Skip to main content

Hubble: Window on the Universe – Giles Sparrow ****

The Hubble space telescope has provided a massive step forward in producing images of everything from planets to distant galaxies – and this is a massive picture book, detailing Hubble’s achievements and rather a lot more. We’re talking genuinely massive here: at 37cm x 30, this isn’t so much a coffee table book as a book you could make a coffee table out of.
In a way, the title of the book is too confining for what’s actually in it. A lot of the content is from or about the Hubble telescope, but there are also images from a range of other telescopes and probes. We begin with a brief introduction to the telescope itself, then set out on a voyage across the solar system (this is where we particularly get images from other probes, such as the Mars landers). This continues to expand, taking in stars, the stunning photographs of nebulae and galaxies we have come to associate with Hubble, and finally the universe as a whole. Along the way we see how the different missions to maintain the telescope have changed things, including the first big fix to the misshaped mirror that turned images from fuzzy to crystal clear.
It’s hard to fault the photos – they are superb, and of course having that much page space means some can be presented in a truly grand fashion. The double page spread of the Crab Nebula, for example, is stunning. The text is fine, if a little summary sometimes. However, given its size and weight, I don’t think many people could be bothered to try to read this book from cover to cover. It genuinely is a popular science coffee table book, to flick through and pause in wonder at a randomly selected page – but none the worse for that.
We have a lot of books come through the office – most of them don’t stay too long, but I’ve a feeling this is one we won’t be saying goodbye to. It’s going to stay.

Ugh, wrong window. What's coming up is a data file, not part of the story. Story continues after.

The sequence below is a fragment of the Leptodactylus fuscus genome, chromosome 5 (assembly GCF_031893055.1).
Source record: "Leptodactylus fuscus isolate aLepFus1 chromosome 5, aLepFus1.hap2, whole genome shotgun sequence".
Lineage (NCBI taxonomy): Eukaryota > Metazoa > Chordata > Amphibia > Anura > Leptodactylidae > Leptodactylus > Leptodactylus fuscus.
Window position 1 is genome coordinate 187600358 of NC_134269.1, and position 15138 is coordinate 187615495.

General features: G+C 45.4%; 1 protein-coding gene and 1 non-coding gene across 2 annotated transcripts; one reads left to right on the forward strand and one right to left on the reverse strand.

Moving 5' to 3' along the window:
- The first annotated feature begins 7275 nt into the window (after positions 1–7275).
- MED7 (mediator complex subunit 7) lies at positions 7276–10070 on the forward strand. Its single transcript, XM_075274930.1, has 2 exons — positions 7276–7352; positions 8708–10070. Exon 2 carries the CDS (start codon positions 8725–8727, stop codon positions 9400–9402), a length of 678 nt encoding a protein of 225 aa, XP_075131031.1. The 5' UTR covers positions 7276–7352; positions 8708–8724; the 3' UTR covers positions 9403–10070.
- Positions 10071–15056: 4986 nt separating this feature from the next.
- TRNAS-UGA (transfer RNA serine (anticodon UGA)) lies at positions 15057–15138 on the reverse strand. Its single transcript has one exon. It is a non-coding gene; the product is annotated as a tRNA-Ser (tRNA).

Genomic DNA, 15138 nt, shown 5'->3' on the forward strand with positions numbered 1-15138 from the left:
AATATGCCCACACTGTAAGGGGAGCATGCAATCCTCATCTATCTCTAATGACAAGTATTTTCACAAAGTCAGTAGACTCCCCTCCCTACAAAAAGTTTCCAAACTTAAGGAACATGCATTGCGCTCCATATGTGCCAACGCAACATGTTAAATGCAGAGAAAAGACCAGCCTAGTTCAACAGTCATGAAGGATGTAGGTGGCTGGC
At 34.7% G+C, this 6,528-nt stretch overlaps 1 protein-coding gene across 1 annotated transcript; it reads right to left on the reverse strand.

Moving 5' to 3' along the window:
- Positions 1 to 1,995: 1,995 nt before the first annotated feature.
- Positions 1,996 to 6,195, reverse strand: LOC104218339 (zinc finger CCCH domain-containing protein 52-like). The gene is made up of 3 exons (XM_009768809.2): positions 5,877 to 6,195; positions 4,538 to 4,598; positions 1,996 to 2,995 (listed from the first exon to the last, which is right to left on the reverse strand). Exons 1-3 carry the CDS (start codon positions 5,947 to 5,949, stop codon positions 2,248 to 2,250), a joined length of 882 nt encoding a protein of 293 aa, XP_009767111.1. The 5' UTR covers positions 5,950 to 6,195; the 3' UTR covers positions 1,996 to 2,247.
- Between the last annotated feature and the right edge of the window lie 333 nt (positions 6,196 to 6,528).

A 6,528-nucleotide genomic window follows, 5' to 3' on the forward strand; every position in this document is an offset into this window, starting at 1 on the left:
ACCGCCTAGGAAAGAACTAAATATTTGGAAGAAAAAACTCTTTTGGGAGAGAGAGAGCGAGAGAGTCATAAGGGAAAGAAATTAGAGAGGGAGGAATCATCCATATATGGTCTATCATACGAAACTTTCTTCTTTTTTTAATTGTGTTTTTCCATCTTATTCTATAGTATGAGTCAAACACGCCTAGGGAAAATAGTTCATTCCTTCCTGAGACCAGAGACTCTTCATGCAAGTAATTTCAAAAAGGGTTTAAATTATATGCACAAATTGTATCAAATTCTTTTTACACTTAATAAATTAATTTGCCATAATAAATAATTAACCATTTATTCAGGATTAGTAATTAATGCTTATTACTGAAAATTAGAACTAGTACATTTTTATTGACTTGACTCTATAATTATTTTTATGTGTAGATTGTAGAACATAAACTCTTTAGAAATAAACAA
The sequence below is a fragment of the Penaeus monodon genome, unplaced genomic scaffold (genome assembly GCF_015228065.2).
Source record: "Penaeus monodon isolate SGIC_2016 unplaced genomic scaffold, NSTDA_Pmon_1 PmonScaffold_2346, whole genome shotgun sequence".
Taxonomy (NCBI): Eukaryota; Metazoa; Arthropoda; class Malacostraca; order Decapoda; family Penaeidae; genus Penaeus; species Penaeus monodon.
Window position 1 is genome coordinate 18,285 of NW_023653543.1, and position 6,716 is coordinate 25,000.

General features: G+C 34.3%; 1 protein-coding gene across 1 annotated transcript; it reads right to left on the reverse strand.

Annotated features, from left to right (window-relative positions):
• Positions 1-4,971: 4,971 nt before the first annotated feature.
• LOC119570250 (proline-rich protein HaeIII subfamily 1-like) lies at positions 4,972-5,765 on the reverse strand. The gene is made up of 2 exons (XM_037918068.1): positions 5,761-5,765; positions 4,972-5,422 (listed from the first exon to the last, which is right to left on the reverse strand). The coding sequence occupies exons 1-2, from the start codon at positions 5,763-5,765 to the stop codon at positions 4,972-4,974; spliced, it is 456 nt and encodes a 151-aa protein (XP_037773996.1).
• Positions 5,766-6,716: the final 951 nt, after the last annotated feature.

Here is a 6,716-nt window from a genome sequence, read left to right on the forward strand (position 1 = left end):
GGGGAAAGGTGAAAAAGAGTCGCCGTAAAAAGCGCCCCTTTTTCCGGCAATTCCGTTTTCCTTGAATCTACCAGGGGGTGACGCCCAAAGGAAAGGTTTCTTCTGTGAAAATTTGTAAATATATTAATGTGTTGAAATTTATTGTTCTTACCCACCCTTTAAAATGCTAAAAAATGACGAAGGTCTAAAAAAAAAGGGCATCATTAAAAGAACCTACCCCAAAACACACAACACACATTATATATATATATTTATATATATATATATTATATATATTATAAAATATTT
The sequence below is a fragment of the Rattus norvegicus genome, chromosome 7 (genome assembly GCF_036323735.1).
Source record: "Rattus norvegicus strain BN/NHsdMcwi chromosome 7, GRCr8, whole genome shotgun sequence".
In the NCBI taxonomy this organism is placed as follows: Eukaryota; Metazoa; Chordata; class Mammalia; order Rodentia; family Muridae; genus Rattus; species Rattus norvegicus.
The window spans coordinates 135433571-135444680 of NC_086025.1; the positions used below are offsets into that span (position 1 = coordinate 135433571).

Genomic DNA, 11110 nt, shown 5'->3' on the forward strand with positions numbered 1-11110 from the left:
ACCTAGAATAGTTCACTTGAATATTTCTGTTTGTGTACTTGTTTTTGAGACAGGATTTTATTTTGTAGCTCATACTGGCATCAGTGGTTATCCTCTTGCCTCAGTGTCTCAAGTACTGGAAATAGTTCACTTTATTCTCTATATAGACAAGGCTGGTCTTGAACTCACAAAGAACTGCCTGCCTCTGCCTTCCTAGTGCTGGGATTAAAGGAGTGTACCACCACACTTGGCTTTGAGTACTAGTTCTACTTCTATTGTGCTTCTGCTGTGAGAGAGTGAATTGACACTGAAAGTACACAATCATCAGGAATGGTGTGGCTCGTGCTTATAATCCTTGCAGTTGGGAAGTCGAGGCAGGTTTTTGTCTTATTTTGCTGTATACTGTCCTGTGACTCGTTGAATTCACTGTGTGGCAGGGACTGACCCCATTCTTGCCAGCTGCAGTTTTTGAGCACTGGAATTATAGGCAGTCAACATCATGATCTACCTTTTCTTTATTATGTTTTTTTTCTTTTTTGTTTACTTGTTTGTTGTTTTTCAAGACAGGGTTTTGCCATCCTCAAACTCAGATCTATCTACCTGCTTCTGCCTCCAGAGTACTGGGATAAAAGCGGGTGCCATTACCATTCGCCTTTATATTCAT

(Note cover has been redesigned since the one shown)
Review by Jo Reed


Popular posts from this blog

The Feed (SF) - Nick Clark Windo ****

Ever since The War of the Worlds, the post-apocalyptic disaster novel has been a firm fixture in the Science Fiction universe. What's more, such books are often among the few SF titles that are shown any interest by the literati, probably because many future disaster novels feature very little science. With a few exceptions, though (I'm thinking, for instance, The Chrysalids) they can make for pretty miserable reading unless you enjoy a diet of page after page of literary agonising.

The Feed is a real mixture. Large chunks of it are exactly that - page after page of self-examining misery with an occasional bit of action thrown in. But, there are parts where the writing really comes alive and shows its quality. This happens when we get the references back to pre-disaster, when we discover the Feed, which takes The Circle's premise to a whole new level with a mega-connected society where all human interaction is through directly-wired connections… until the whole thing fails …

Everything You Know About Space Is Wrong - Matt Brown ****

What we have here is a feast of assertions some people make about space that are satisfyingly incorrect, with pithy, entertaining explanations of what the true picture is. Matt Brown admits in his introduction that a lot of these incorrect facts are nitpicking - more on that in a moment - but it doesn't stop them being delightful. I particularly enjoyed the ones about animals in space and about the Moon.

Along the way, we take in space exploration, the Earth's place in space, the Moon, the solar system, the universe and a collection of random oddities, such as the fact that Mozart didn't write Twinkle, Twinkle Little Star. Sometimes the wrongness comes from a frequent misunderstanding. So, for example, Brown corrects the idea that Copernicus was the first to say that the Earth moves around the Sun. Sometimes there's some very careful wording. This is used when Brown challenges the idea that the Russian dog Laika was the first animal in space. What we discover is that, i…

Dark Matter and the Dinosaurs - Lisa Randall ****

I did my PhD in galactic dynamics - which is an awkward subject when people want to know what its relevance to the 'real world' is. So I was excited when Clube and Napier's book The Cosmic Serpent came out, around the same time, because it provided me with a ready-made answer. It argued that the comets which occasionally crash into Earth with disastrous results - such as the extinction of the dinosaurs - are perturbed from their normal orbits by interactions with the large-scale structure of the galaxy.

I was reminded of this idea a few years ago when there was a flurry of media interest in Lisa Randall's "dark matter and the dinosaurs" conjecture. I was sufficiently enthusiastic about it to write an article on the subject for Fortean Times - though my enthusiasm didn't quite extend to purchasing her hardback book at the time. However, now that it's out in paperback I've remedied the situation - and I'm glad I did.

Dark matter is believed to exi…